Posted by Jay Wilkinson

Fundamentally, there are two groups that we need to consider when engaging our audience: prospects and supporters. Both are important and will help us master our online world. This is going to sound remarkably simple, and it is. It’s just not always easy.

Number one, we need to focus on listening. I know this sounds basic, and it’s something our grandmothers probably taught us way back when we were young. But it can be difficult in the world of technology. When it comes to monitoring what people say about us as nonprofits, it’s hard to really do this justice. Most of us are more concerned about speaking, and we don’t always use the proper tools to help us listen carefully. But listening is crucial. It helps us know exactly what our audience wants to talk about.

The second part is engaging. You’ve heard this before, no doubt: The secret to social media is to engage with your audience. Social media experts will tell you this all day long—engage, engage, engage. But the reality is, it’s not that simple, right?

How many of us have posted something for our nonprofit on Facebook because we want to promote this great thing going on in our community, but we’re ultimately met with the sound of crickets? There’s no response until our sister or our best friend chimes in because they feel sorry for us. You may get a few comments, and that’s it. Let me be frank: It’s really hard to engage on social media unless you’re an organization that’s naturally wired for engagement.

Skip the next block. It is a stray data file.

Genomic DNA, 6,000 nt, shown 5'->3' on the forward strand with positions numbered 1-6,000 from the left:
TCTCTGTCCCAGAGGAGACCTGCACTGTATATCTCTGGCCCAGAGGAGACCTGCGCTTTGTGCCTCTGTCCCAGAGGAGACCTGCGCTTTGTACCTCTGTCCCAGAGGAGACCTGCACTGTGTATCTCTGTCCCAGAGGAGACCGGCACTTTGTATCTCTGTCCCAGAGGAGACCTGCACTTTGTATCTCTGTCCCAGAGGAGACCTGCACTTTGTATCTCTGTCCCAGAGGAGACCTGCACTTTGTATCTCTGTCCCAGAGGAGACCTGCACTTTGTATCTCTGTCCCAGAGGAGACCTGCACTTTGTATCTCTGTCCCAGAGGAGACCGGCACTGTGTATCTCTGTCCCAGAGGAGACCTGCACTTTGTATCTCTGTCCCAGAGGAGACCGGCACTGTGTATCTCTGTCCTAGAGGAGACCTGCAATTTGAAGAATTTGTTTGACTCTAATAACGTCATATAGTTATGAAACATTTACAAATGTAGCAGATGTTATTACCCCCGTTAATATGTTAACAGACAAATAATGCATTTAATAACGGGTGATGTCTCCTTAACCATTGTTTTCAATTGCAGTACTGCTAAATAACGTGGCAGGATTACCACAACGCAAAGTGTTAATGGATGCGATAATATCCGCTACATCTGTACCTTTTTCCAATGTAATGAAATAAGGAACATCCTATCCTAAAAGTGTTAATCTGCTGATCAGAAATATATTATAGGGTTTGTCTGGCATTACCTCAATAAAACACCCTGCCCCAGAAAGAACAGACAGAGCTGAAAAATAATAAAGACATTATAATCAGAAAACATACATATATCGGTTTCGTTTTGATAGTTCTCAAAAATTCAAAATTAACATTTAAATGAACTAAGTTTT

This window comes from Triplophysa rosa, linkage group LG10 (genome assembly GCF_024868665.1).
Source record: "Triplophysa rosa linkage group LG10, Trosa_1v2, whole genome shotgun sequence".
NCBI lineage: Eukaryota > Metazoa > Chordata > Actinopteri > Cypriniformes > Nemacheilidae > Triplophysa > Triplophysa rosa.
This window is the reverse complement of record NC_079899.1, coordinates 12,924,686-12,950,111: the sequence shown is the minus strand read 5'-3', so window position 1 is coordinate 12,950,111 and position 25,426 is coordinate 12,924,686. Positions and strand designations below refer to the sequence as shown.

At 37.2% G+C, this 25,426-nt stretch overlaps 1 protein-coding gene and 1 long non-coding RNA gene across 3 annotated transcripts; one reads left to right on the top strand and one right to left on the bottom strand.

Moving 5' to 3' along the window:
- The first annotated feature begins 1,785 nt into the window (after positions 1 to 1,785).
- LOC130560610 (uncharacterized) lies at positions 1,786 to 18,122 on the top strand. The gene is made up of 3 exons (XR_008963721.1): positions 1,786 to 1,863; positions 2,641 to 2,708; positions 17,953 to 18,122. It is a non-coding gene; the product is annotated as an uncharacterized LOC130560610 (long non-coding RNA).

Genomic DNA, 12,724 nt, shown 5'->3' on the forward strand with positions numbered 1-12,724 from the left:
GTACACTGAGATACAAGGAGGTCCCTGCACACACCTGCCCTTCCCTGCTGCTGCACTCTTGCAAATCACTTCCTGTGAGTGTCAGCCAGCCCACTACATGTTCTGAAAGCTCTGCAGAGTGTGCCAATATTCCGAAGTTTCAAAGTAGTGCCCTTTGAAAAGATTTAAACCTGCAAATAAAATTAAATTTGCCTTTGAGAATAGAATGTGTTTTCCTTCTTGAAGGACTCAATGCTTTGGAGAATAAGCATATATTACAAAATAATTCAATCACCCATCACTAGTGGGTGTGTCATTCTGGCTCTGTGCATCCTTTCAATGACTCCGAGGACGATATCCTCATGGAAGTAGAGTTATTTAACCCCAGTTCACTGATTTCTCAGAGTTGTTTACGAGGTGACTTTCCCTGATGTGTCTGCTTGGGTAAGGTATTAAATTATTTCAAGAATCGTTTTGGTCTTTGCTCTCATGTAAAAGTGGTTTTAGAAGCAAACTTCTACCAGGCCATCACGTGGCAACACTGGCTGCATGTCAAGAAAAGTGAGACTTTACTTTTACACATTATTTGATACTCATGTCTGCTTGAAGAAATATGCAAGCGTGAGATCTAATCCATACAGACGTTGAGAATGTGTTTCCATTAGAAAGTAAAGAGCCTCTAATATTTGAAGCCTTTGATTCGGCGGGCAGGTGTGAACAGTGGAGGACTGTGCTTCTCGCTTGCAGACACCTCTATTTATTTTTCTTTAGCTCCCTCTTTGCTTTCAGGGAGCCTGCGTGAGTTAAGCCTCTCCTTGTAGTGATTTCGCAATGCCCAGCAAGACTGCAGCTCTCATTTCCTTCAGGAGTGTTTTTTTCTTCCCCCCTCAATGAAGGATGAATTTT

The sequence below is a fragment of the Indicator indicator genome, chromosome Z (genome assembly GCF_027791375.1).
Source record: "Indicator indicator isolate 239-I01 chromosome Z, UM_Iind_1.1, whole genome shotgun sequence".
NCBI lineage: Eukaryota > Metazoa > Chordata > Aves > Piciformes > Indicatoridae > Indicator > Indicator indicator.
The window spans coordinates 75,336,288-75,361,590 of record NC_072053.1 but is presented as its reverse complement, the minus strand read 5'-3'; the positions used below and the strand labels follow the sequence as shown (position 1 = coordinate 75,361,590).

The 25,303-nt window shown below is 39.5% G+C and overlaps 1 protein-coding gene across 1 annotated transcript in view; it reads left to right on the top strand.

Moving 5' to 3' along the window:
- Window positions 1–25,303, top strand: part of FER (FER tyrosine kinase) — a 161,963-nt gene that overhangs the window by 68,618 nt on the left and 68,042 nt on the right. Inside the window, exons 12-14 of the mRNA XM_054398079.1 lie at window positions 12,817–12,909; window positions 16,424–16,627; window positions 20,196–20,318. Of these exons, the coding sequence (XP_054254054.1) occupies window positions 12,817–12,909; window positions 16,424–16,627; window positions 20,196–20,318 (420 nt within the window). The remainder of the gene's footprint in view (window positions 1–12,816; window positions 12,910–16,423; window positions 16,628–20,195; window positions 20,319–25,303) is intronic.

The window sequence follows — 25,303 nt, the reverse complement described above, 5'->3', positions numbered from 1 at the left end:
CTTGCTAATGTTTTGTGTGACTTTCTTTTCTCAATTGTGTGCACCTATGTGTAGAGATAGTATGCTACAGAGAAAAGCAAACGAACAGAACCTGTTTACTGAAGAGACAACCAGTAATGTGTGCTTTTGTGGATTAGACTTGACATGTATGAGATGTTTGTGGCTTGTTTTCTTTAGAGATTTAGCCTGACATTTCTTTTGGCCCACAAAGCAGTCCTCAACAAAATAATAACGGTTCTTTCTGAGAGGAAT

That being said, here’s what I really want you to take away from this post: It doesn’t matter how well your nonprofit engages your audience on social media if you aren’t developing great content that gets people involved in the conversation. Eventually people will land on your website, and they need to be inspired by what they see.

If your website is nothing more than an online brochure that doesn’t excite your visitors in any way, then your online conversations won’t mean much. It’s very critical that, as an organization, you focus on your website. It is the core of your identity.

Everything you do, from social media to blogging to email marketing, points people back to your website. When you understand that every online conversation leads people back to that one place, you will be on the right track to really mastering your online presence.